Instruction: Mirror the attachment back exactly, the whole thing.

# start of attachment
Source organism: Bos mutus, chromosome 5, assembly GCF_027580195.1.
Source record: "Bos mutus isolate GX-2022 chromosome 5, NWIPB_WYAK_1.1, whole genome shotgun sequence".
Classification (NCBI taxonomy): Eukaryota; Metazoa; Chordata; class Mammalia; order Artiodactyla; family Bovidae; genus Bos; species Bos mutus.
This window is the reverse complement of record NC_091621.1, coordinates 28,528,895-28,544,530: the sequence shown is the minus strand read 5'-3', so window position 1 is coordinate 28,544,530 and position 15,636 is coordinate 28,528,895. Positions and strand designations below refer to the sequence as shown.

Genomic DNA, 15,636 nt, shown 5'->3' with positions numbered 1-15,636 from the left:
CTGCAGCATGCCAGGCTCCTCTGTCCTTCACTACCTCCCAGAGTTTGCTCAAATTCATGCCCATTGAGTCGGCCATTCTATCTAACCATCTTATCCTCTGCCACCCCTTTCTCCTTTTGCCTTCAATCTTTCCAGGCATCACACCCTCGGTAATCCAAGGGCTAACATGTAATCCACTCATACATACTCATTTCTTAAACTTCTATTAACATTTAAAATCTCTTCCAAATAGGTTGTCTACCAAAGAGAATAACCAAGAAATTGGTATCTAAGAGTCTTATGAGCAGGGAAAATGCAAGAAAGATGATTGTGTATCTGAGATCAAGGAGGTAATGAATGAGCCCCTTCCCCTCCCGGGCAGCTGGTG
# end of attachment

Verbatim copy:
Source organism: Bos mutus, chromosome 5, assembly GCF_027580195.1.
Source record: "Bos mutus isolate GX-2022 chromosome 5, NWIPB_WYAK_1.1, whole genome shotgun sequence".
Classification (NCBI taxonomy): Eukaryota; Metazoa; Chordata; class Mammalia; order Artiodactyla; family Bovidae; genus Bos; species Bos mutus.
This window is the reverse complement of record NC_091621.1, coordinates 28,528,895-28,544,530: the sequence shown is the minus strand read 5'-3', so window position 1 is coordinate 28,544,530 and position 15,636 is coordinate 28,528,895. Positions and strand designations below refer to the sequence as shown.

Genomic DNA, 15,636 nt, shown 5'->3' with positions numbered 1-15,636 from the left:
CTGCAGCATGCCAGGCTCCTCTGTCCTTCACTACCTCCCAGAGTTTGCTCAAATTCATGCCCATTGAGTCGGCCATTCTATCTAACCATCTTATCCTCTGCCACCCCTTTCTCCTTTTGCCTTCAATCTTTCCAGGCATCACACCCTCGGTAATCCAAGGGCTAACATGTAATCCACTCATACATACTCATTTCTTAAACTTCTATTAACATTTAAAATCTCTTCCAAATAGGTTGTCTACCAAAGAGAATAACCAAGAAATTGGTATCTAAGAGTCTTATGAGCAGGGAAAATGCAAGAAAGATGATTGTGTATCTGAGATCAAGGAGGTAATGAATGAGCCCCTTCCCCTCCCGGGCAGCTGGTG